There had been hints that something might be happening to Bobby Sliko. He’d started to blink a lot during his freshman year of high school. His mother took him to the family pediatrician; an eye test found nothing wrong. His handwriting became harder to read. Bobby had played soccer in the Laurel Boys and Girls Club league since childhood, but in his sophomore year he told his parents he wanted to drop out.
In May 2006, days after Bobby’s 16th birthday, he and his father were driving to school.
“You’ll be able to get your driver’s license now,” his father said.
“I don’t think I’m going to,” Bobby replied.
“Don’t you want to drive?”
“No. I don’t think I’d be a very good driver.”
Bob Sliko was surprised by his son’s answer. Every 16-year-old wants a driver’s license. But he knew Bobby to be thoughtful and reasoned that his son’s reluctance might stem from his unwillingness to assume the responsibility of driving.
Bobby had always been an outstanding student, but his grades were slipping at the academically demanding St. Vincent Pallotti High School in Laurel. A teacher told his parents that Bobby was still adjusting to an academic load that included honors classes in Spanish, literature, and history.
Other hints surfaced, yet no one suspected that for more than two years Bobby had been losing his sight.
He had first noticed his peripheral vision narrowing in eighth grade, but he thought it might be from playing too many video games, so he stopped doing that. One morning a few months later, he woke with what seemed to be a gossamerlike veil in front of his eyes. He blinked and rubbed his eyes, hoping it would go away, but it grew worse. Soon black curtains began closing off his peripheral vision.
Bobby kept his secret locked inside, never letting on that the reason he had quit soccer was because he had a hard time following the ball. He convinced himself that he didn’t want to worry his parents and that he hated the idea of wearing glasses. But deep down, Bobby harbored a fear that he might be going blind, and he was too scared to tell anyone.
By his junior year in the fall of 2006, Bobby’s vision was “like looking down a tunnel with a screen door in front of it,” he recalls. He could still discern colors, but clock faces were no longer decipherable. He’d been an avid reader from early childhood, finishing Harry Potter novels in a day. Now he could no longer read science fiction, history, or the Japanese samurai-warrior comic books he and his younger brother, Matt, loved.
Bobby did everything he could in school to compensate. He took care not to trip on stairs or bump into things when he walked the corridors of Pallotti. Sitting in the front row of classes so he could hear better and see things on the blackboard, he managed to maintain nearly a 3.8 grade-point average. He played baritone saxophone in the school band, leaning in until the sheet music was inches from his face. He had a hard time distinguishing people as they approached him in the hall, so he learned to identify them by their voices. Although shy, Bobby had a number of friends who prized him for his kindness and sense of humor.
“Bobby’s the one person I know who I’ve never heard curse or ever speak ill of anyone, even in a joking way,” says Andrew Townsend, a friend since seventh grade. “That’s rare in a competitive place like Pallotti.”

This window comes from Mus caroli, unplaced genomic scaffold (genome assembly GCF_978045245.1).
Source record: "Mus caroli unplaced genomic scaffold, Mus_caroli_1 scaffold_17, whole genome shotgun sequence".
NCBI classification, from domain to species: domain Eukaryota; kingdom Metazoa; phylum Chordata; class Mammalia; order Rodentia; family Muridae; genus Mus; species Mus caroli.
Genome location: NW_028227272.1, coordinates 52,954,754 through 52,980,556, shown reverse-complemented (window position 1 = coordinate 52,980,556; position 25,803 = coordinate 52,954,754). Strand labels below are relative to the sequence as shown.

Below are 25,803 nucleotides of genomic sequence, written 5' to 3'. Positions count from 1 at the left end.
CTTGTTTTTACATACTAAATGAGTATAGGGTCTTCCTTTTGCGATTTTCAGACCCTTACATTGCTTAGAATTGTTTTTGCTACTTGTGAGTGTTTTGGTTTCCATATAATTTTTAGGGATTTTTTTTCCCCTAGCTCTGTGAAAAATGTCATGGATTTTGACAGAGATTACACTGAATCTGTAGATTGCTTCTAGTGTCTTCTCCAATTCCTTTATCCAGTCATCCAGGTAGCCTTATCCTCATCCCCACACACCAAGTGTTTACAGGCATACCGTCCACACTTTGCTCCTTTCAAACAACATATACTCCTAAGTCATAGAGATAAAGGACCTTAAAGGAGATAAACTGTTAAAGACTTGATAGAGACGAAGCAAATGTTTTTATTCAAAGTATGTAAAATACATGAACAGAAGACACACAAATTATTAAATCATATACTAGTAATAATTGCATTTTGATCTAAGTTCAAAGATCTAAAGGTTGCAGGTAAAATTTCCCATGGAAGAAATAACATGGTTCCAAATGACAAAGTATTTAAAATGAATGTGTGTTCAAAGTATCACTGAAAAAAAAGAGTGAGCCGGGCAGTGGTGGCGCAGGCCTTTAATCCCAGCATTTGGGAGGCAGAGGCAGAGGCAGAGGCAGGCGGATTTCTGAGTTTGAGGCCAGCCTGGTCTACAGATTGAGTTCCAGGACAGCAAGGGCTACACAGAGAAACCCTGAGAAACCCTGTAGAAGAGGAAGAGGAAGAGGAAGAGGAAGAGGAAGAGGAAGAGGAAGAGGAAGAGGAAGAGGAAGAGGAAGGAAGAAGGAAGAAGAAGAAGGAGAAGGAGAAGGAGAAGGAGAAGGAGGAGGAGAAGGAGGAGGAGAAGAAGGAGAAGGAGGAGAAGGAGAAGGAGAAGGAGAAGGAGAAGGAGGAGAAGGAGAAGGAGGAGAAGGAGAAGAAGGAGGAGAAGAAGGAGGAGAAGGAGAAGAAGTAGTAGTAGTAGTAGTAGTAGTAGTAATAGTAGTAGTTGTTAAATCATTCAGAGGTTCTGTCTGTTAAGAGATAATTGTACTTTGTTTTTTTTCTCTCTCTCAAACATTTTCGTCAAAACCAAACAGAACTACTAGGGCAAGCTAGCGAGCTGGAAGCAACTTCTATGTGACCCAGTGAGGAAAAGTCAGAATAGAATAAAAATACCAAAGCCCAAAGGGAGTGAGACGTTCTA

In a religion class sophomore year, recalls Bobby’s friend and fellow band member Mary Dzwonchyk, students were discussing the concept of heaven when one said, “If anyone’s going to heaven, it’s Bobby. If he doesn’t get in, then we’re all screwed.”
“Bobby’s sense of humor is unique,” Dzwonchyk says. “He’s always making up his own little jokes in Spanish, and he loves them.”
Bobby had begun studying Spanish in sixth grade and had developed a good accent and vocabulary. His Spanish teacher, Pat Evans, considered herself and Bobby to be “word nerds” because they always wanted to learn new ones.
Bobby enjoyed mining his Spanish vocabulary to dream up bizarre sentences to spring on his friends.
“Ayudame por favor—los monos volando estan robando mi queso!” he’d say.
Translation: “Help me, please—the flying monkeys are stealing my cheese.”
One day in the late fall of 2006, Bobby’s mother, Judy, a fifth-grade teacher in the Prince George’s County school system, popped her head into Bobby’s room to call him for dinner. She saw him quickly click the large, 72-point type on his computer back down to 14-point.
“We’ve got to get Bobby’s eyes checked,” Judy told her husband, Bob.
Bob agreed. He said he’d noticed that Bobby was having difficulty seeing his math assignments.
On Friday, December 15, Bob—an electrical engineer who works for Lockheed Martin at NASA’s Goddard Space Center—drove Bobby to see Sami Ghannam, an optometrist on Main Street in Laurel.
Ghannam, who did some of his training at the Wilmer Eye Institute at Johns Hopkins, put Bobby through a series of tests. Strong lenses only slightly improved his visual acuity, and Ghannam’s unease grew.
“I’m having some trouble with my peripheral vision,” Bobby confided before Ghannam asked him to fix his gaze on the knot of his tie.
Ghannam then held his hand off to the side and asked Bobby how many fingers he was holding up. Anyone with normal vision would be able to see them, but Bobby couldn’t. Ghannam moved his hands closer to Bobby’s line of sight.
“I still don’t see them,” Bobby said.